Kingdom: Animalia

Phylum: Chordata

Class: Reptilia

Order: Testudines

Family: Geoemydidae

Genus: Melanochelys

Species: M. trijuga

Specimen Description

The turtle’s Skelton is unique as it’s had a dome shaped shell over the body, an adaptation that protects it from predators. The carapace and plastron each arose from two types of bone, dermal bones that form in the skin and endochondral bone derived from the skeleton. Evolution has intricately linked these two types of bone to produce the shell of modern turtles. The Indian Black Turtle has a shell with the rigid upper part. The carapace consists of 10 trunk vertebrae and their ribs, which are overlain by and fused to dermal plates. Another series of dermal plates forms the perimeter of the carapace. The plastron usually contains four pairs of large plates and a single one centered near the front (the anteromedial plate) these plates are large dermal bones, although the anterior ones may contain parts of the shoulder girdle. The shell is variously modified and shaped to meet the needs of defense, feeding, and movement.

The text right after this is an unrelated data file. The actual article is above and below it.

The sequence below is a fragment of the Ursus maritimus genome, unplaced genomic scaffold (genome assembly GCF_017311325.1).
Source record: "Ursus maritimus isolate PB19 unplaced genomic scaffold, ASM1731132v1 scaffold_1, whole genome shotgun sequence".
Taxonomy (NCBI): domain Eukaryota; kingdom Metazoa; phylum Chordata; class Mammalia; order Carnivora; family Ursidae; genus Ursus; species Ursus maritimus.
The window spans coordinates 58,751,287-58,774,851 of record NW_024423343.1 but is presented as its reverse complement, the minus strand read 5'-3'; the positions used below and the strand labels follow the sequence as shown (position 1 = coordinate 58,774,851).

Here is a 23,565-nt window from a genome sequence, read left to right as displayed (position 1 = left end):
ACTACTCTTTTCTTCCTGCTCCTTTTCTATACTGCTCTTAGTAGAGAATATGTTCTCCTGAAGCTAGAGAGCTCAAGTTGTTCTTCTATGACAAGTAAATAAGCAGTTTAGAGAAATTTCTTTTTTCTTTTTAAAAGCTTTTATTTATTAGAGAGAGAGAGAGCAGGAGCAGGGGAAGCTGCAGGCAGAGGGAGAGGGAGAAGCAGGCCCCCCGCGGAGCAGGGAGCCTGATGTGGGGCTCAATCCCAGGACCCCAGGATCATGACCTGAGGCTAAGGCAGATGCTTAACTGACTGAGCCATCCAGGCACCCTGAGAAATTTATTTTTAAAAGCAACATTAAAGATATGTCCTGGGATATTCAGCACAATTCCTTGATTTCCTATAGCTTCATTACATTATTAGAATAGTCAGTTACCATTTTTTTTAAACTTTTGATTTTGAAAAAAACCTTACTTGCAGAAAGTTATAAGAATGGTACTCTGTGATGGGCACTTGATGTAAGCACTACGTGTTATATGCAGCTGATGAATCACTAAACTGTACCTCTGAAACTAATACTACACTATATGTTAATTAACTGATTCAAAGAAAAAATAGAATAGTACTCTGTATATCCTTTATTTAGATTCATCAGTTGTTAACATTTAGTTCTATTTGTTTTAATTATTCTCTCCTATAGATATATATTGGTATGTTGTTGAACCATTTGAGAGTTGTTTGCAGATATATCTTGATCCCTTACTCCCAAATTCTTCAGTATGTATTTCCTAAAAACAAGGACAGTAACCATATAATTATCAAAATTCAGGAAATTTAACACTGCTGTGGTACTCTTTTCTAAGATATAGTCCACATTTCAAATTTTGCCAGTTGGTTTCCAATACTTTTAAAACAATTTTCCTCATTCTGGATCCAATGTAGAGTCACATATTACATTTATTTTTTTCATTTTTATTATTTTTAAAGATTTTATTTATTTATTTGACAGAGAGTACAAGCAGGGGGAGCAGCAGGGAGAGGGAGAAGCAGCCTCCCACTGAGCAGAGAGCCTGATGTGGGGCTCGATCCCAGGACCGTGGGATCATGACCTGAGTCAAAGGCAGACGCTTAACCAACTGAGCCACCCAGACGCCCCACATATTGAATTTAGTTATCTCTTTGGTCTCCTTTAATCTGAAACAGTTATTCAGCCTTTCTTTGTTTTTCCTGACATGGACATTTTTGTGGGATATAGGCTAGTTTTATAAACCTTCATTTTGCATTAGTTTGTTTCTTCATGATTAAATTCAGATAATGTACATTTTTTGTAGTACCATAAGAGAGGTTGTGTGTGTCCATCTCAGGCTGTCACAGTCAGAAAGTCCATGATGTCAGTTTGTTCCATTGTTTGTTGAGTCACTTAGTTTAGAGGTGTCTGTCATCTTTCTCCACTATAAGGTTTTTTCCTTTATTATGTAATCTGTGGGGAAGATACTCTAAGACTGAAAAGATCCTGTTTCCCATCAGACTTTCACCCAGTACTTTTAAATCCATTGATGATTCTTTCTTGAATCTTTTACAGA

About the animal

The Indian black turtle is a medium-sized freshwater turtle from South Asia. Despite its common name, the colour of this attractive turtle varies hugely, ranging from reddish to dark brown or black, often with three yellowish ridges running along its length. The underside, or ‘plastron’, is typically a uniform brown with a light trim around the edge. The head of the Indian black turtle may have a scattering of orange or yellow spots, with the intensity of the colour of this spotting varying between the six different subspecies. The limbs and tail are generally a grey colour. This turtle has a medium-sized, broad head with a rather short snout, and the feet are fully webbed, aiding with swimming in its aquatic environment.